Punitive damages are awarded to a party in order to punish the other party in the litigation. If a judge or jury determines that the act committed by the defendant was so onerous that the defendant should be punished, it can award sums sufficient, in the jury’s mind, to punish the wrongdoer and deter other persons from engaging in such conduct.

This should be compared to compensatory damages which are awarded to the party to compensate for losses suffered. As an example, assume you are negligent and drive your car into mine, causing injury. You can recover compensatory damages for the loss of your vehicle, to pay for medical treatment, for your lost wages while you are recovering, and for the pain and suffering you have suffered. Those compensate you for what you have lost so it is not income and reportable by you to the Internal Revenue Service.

But assume you were intoxicated and driving wildly, trying to outrun a police vehicle and then you ram into me. The angry jury not only awards me compensation for what I have lost but can claim your gross negligence should allow punitive damages to be awarded to punish you.

Punitive damages are treated quite differently tax-wise and that is the topic of this article. 

Basic Law: 

The Internal Revenue Service has ruled that all punitive damages are fully taxable as ordinary income, even if the underlying compensatory damages are tax-free. This means that even if a plaintiff receives compensatory damages that are excluded from income, any additional punitive damages received will be fully taxable as ordinary income. There are no exceptions to this rule. 

It gets even grimmer. Often attorney’s fees are paid as a percentage of recovery, usually one-third to forty percent.  Before 2018, legal fees were deductible from the total punitive damages in determining taxes as a miscellaneous itemized deduction, albeit with some limitations. Now, miscellaneous itemized deductions are completely suspended from 2018-2025 due to the Tax Cuts and Jobs Act of 2017.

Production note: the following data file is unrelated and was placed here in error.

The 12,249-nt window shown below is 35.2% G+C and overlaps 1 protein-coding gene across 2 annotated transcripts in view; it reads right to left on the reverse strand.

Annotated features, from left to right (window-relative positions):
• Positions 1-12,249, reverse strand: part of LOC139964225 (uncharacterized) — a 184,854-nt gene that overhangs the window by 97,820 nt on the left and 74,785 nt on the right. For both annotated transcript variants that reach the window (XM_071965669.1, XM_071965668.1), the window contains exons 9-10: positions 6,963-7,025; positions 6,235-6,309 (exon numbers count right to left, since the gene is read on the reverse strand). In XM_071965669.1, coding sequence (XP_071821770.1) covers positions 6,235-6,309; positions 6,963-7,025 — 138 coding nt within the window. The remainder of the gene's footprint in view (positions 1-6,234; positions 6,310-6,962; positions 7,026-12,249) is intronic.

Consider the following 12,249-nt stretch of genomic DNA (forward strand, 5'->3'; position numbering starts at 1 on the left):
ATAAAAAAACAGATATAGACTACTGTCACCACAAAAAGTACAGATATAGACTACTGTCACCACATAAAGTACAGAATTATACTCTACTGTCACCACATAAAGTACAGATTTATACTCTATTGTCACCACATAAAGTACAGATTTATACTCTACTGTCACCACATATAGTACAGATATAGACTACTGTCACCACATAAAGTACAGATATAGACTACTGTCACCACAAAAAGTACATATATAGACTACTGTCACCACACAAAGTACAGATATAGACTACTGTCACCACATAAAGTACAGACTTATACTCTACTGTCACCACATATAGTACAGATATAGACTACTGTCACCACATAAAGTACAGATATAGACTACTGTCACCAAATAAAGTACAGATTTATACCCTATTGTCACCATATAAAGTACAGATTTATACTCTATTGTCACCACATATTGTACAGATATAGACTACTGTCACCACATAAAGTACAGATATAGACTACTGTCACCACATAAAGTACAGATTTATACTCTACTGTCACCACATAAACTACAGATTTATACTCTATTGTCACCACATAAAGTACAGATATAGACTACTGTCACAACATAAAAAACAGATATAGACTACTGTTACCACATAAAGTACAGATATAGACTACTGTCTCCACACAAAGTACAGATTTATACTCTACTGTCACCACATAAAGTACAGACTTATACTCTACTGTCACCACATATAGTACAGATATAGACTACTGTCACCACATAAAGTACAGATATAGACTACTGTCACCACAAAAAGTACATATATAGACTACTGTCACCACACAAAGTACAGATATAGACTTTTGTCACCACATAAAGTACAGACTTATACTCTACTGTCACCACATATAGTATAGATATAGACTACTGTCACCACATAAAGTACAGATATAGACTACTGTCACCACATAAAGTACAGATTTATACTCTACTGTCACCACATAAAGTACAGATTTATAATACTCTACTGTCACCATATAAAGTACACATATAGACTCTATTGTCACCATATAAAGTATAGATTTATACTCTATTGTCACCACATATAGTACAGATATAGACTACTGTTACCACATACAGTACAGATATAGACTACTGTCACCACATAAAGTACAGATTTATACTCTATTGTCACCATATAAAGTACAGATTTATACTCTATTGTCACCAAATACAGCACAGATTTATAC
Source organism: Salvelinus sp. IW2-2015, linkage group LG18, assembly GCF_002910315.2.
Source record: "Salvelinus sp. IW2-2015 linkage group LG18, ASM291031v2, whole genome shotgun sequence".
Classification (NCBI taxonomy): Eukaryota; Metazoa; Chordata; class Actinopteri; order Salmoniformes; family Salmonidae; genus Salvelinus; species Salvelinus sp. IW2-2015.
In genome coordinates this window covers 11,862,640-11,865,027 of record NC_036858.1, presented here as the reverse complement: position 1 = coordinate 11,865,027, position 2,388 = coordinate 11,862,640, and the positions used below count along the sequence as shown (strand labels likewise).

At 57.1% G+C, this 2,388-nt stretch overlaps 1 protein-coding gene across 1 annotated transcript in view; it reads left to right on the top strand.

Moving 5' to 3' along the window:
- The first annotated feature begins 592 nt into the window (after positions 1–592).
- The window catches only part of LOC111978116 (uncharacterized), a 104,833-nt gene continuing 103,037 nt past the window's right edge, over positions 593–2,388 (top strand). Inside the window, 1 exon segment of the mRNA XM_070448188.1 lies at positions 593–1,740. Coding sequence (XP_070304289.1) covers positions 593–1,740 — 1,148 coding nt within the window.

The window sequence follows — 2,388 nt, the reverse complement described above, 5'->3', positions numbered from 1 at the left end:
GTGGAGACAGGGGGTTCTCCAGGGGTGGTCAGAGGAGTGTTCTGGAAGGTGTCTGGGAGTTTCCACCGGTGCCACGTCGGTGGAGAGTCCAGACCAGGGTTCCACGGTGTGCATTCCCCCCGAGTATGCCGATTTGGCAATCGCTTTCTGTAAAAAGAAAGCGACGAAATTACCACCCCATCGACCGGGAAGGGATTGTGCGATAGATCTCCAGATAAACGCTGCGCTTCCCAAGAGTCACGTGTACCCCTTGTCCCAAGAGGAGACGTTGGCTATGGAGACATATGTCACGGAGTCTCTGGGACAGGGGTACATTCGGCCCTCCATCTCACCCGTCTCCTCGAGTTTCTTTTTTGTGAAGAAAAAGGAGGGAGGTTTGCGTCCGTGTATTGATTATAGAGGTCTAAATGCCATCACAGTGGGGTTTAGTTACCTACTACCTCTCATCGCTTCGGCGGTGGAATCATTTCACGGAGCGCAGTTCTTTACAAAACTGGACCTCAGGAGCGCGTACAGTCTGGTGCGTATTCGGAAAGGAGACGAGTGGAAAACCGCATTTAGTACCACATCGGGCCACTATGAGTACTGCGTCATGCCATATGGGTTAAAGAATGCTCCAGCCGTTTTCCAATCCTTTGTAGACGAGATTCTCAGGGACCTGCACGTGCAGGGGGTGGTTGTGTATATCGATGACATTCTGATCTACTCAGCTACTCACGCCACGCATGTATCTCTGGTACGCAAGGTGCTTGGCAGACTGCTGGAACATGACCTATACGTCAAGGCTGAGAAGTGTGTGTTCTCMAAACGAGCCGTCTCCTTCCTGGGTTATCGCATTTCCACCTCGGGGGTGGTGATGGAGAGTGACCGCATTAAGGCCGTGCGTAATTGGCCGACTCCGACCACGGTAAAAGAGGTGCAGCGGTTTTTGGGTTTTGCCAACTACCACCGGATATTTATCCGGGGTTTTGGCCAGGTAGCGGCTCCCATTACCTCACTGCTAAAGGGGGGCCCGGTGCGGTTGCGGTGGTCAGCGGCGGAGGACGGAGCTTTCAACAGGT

This means that for the 2018-2025 tax years, legal fees attributable to punitive damages are entirely non-deductible. Assume you receive a ten-million-dollar punitive damages award.  Assume you have to pay one-third to your attorney under the attorney-client fee agreement. That leaves you about 6.6 million to take home, but you have to pay what, in California, would be 40% combined State and Federal tax on the full ten million, or four million dollars in taxes.  You would only net a bit over two million dollars from that ten-million-dollar reward. Note that pre-judgment interest and post-judgment interest are also always taxable.

This is due to lawmakers voting in the 2017 Tax Act which considers a client’s attorney fees, like a contingency fee, as not deductible. Before 2017, clients were able to deduct their contingency fees from the overall payout of the settlement. That isn't the case anymore, so you can expect less from the overall sum of your settlements once state, federal, and attorney fees come into play.

And delaying payment of that tax is expensive. A failure-to-pay penalty is charged for failing to pay your tax by the due date. The late payment penalty is 0.5% of the tax owed after the due date, for each month or part of a month the tax remains unpaid, up to 25%.

Practical Considerations:

As one client commented, anything is better than nothing so even if punitive damages are taxed heavily, it is better than not to be awarded them. However, some proactive planning may minimize the cost.